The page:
Chief executive Edwin Hewitt said yesterday that Dawn had done most of the retrenchments and the group was now at break-even. Hewitt stressed that the group was solvent and liquid for the next 12 months.
“Although the turnaround is taking longer than expected, Dawn still expects to be profitable by its 2019 financial year.” The group said the retrenchments were necessary to right-size its DPI business, a leading manufacturer of PVC and HDPE piping systems for water reticulation and conveyance, which resulted in the closure of the DPI factory in Bellville.
It said costs associated with the retrenchments at DPI amounted to about R7million, and the retrenchments at WHS would cost about R2.5m. Hewitt said Dawn was the only master distributor in South Africa that bought at the scale it did and distributed to so many customers.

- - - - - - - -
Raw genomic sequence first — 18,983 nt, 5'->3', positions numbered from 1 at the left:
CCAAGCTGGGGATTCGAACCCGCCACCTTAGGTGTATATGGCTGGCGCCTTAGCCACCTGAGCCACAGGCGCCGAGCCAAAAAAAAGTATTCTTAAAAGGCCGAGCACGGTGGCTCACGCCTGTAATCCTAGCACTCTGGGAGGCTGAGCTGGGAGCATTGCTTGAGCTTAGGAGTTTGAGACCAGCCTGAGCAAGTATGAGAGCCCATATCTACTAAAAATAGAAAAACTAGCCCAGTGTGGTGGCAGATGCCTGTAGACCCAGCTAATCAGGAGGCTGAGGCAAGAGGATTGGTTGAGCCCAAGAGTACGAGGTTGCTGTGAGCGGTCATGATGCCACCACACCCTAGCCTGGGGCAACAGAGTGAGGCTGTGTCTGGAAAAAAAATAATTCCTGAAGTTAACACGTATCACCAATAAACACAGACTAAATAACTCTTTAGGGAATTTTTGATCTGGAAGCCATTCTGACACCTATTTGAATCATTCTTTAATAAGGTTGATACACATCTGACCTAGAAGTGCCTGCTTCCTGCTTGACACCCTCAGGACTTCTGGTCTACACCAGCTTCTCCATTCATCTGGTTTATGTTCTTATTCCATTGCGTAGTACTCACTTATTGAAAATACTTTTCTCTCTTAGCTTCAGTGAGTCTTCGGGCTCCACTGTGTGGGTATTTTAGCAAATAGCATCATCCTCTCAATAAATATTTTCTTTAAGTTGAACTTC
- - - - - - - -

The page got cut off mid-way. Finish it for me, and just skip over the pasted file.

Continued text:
Hewitt said focus areas included sales and margin growth, strengthening trade terms with suppliers, and re-engineering for efficiency and to manage costs in line with revenue. Dawn reported significantly reduced losses in the six months to September as the group started to see the benefits of the group’s turnaround. The headline earnings a share loss reduced to 13.7cents from 98.1c.
Revenue, including business closures and disposals, declined by almost 20percent to R1.9billion from R2.4bn.
The operating loss reduced to R18.5m from R338.1m in the prior year. Dawn shares dropped 3.41percent on the JSE yesterday to close at 85 cents.
- BUSINESS REPORT